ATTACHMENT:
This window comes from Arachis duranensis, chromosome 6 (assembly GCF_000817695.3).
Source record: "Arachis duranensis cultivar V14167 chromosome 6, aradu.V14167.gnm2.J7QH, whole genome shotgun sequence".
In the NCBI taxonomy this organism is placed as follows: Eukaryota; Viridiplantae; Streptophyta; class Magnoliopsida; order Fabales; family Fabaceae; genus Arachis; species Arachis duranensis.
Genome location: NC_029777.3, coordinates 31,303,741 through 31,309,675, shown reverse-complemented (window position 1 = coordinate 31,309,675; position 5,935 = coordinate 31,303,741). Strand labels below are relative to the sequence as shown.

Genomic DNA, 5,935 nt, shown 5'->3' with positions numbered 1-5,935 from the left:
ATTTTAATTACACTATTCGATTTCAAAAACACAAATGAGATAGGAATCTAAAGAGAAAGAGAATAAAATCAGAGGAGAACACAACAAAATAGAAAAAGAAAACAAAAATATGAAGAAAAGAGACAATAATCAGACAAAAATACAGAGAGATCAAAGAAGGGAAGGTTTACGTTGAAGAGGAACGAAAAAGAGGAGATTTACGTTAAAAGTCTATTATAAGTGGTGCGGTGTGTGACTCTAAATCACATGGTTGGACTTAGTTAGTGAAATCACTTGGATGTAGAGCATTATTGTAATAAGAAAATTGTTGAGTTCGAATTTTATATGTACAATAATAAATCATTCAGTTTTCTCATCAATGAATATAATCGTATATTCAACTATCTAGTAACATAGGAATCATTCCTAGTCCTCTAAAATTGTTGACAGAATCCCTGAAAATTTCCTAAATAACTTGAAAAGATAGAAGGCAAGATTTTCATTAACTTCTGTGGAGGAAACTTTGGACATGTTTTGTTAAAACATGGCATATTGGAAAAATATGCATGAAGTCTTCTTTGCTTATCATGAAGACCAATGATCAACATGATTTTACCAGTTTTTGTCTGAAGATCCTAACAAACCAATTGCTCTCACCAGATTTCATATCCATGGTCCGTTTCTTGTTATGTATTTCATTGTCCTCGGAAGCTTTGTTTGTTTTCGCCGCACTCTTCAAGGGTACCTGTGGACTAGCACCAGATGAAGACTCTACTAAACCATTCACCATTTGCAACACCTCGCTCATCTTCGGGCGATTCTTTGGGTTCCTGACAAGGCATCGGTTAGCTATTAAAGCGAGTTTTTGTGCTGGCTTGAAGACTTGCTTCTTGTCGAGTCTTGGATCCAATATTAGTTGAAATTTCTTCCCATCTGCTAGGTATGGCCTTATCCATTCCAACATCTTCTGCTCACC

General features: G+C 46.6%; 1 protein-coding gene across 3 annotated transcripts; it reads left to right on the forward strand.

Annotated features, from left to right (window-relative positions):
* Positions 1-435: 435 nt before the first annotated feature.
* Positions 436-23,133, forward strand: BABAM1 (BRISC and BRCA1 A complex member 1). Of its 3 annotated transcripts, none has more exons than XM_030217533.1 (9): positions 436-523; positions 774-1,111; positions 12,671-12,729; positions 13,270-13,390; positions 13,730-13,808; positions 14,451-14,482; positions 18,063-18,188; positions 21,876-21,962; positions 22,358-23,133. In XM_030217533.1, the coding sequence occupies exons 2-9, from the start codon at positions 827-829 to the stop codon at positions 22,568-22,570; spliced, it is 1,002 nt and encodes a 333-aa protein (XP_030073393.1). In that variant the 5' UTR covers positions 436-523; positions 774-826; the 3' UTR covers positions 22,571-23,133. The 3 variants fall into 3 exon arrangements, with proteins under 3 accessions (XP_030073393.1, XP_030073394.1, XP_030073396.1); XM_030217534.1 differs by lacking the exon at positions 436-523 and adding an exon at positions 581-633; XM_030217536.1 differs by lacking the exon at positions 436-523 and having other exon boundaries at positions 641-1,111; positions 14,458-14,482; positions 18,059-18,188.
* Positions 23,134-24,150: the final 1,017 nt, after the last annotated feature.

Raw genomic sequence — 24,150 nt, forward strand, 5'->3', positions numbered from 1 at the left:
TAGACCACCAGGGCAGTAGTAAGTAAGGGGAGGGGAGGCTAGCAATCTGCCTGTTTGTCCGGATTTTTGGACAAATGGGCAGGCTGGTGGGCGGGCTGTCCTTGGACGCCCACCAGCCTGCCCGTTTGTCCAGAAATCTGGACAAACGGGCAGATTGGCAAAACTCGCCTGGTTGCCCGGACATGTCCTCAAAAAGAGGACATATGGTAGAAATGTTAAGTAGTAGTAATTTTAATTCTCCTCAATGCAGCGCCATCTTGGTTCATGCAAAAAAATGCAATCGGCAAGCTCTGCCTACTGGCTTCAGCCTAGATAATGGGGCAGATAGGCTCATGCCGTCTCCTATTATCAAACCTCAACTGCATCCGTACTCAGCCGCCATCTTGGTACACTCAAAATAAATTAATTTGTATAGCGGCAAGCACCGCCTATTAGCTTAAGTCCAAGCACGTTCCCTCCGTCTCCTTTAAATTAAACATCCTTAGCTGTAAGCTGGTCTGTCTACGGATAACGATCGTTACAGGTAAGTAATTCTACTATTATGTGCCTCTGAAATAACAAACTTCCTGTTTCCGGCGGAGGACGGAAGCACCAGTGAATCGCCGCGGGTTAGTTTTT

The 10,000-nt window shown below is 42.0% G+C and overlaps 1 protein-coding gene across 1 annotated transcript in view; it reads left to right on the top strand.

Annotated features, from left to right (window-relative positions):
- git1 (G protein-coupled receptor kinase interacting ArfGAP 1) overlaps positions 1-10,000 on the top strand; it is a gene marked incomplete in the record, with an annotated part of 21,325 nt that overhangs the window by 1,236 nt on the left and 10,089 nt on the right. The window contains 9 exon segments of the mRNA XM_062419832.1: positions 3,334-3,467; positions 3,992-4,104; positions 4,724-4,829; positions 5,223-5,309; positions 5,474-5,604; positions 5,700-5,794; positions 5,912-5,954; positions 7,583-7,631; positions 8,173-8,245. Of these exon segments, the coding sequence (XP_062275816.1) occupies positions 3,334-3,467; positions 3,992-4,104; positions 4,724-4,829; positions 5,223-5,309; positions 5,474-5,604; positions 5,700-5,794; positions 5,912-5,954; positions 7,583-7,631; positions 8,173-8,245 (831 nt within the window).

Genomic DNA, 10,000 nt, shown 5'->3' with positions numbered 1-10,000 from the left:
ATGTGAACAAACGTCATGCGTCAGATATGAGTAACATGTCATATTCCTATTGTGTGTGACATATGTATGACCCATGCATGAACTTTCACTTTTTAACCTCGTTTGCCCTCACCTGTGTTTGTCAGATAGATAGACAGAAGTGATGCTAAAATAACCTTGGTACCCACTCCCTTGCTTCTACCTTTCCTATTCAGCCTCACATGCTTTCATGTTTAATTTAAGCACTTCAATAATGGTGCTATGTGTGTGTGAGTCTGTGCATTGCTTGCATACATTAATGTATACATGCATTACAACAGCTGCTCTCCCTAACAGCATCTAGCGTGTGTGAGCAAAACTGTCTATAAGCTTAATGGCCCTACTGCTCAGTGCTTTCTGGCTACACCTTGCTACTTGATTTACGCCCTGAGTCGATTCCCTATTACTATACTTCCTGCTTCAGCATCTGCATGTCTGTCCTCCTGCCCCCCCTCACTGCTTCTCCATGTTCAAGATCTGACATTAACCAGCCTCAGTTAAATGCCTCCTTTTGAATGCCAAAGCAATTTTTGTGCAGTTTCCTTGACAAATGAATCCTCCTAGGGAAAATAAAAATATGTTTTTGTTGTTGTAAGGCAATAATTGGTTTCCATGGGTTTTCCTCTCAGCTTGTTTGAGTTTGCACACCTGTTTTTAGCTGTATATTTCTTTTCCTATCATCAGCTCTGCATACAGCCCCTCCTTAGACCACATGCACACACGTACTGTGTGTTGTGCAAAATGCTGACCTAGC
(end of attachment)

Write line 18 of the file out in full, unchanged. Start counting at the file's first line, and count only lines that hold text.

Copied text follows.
ATGTGAACAAACGTCATGCGTCAGATATGAGTAACATGTCATATTCCTATTGTGTGTGACATATGTATGACCCATGCATGAACTTTCACTTTTTAACCTCGTTTGCCCTCACCTGTGTTTGTCAGATAGATAGACAGAAGTGATGCTAAAATAACCTTGGTACCCACTCCCTTGCTTCTACCTTTCCTATTCAGCCTCACATGCTTTCATGTTTAATTTAAGCACTTCAATAATGGTGCTATGTGTGTGTGAGTCTGTGCATTGCTTGCATACATTAATGTATACATGCATTACAACAGCTGCTCTCCCTAACAGCATCTAGCGTGTGTGAGCAAAACTGTCTATAAGCTTAATGGCCCTACTGCTCAGTGCTTTCTGGCTACACCTTGCTACTTGATTTACGCCCTGAGTCGATTCCCTATTACTATACTTCCTGCTTCAGCATCTGCATGTCTGTCCTCCTGCCCCCCCTCACTGCTTCTCCATGTTCAAGATCTGACATTAACCAGCCTCAGTTAAATGCCTCCTTTTGAATGCCAAAGCAATTTTTGTGCAGTTTCCTTGACAAATGAATCCTCCTAGGGAAAATAAAAATATGTTTTTGTTGTTGTAAGGCAATAATTGGTTTCCATGGGTTTTCCTCTCAGCTTGTTTGAGTTTGCACACCTGTTTTTAGCTGTATATTTCTTTTCCTATCATCAGCTCTGCATACAGCCCCTCCTTAGACCACATGCACACACGTACTGTGTGTTGTGCAAAATGCTGACCTAGC